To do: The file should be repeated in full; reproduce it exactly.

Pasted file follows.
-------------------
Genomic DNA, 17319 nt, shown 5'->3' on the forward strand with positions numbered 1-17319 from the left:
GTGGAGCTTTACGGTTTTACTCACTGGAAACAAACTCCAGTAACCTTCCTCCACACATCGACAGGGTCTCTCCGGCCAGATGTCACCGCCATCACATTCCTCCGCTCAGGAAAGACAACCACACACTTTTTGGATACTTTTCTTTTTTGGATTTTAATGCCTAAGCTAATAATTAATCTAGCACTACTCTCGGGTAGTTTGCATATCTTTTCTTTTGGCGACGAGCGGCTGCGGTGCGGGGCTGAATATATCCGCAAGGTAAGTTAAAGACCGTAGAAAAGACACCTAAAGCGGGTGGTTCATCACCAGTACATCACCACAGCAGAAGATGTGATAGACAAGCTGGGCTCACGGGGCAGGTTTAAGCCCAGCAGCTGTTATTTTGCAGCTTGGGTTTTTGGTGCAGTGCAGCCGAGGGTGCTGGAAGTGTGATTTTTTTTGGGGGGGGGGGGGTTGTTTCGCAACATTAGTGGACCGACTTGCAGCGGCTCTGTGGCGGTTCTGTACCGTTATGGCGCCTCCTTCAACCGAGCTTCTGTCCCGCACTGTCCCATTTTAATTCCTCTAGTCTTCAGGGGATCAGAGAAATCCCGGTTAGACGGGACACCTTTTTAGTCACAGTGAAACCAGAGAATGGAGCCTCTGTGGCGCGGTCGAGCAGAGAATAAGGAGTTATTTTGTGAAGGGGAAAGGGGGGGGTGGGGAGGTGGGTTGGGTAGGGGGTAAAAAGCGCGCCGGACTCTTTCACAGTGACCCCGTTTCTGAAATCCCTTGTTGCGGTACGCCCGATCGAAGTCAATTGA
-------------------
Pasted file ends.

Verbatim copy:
Genomic DNA, 17319 nt, shown 5'->3' on the forward strand with positions numbered 1-17319 from the left:
GTGGAGCTTTACGGTTTTACTCACTGGAAACAAACTCCAGTAACCTTCCTCCACACATCGACAGGGTCTCTCCGGCCAGATGTCACCGCCATCACATTCCTCCGCTCAGGAAAGACAACCACACACTTTTTGGATACTTTTCTTTTTTGGATTTTAATGCCTAAGCTAATAATTAATCTAGCACTACTCTCGGGTAGTTTGCATATCTTTTCTTTTGGCGACGAGCGGCTGCGGTGCGGGGCTGAATATATCCGCAAGGTAAGTTAAAGACCGTAGAAAAGACACCTAAAGCGGGTGGTTCATCACCAGTACATCACCACAGCAGAAGATGTGATAGACAAGCTGGGCTCACGGGGCAGGTTTAAGCCCAGCAGCTGTTATTTTGCAGCTTGGGTTTTTGGTGCAGTGCAGCCGAGGGTGCTGGAAGTGTGATTTTTTTTGGGGGGGGGGGGGTTGTTTCGCAACATTAGTGGACCGACTTGCAGCGGCTCTGTGGCGGTTCTGTACCGTTATGGCGCCTCCTTCAACCGAGCTTCTGTCCCGCACTGTCCCATTTTAATTCCTCTAGTCTTCAGGGGATCAGAGAAATCCCGGTTAGACGGGACACCTTTTTAGTCACAGTGAAACCAGAGAATGGAGCCTCTGTGGCGCGGTCGAGCAGAGAATAAGGAGTTATTTTGTGAAGGGGAAAGGGGGGGGTGGGGAGGTGGGTTGGGTAGGGGGTAAAAAGCGCGCCGGACTCTTTCACAGTGACCCCGTTTCTGAAATCCCTTGTTGCGGTACGCCCGATCGAAGTCAATTGA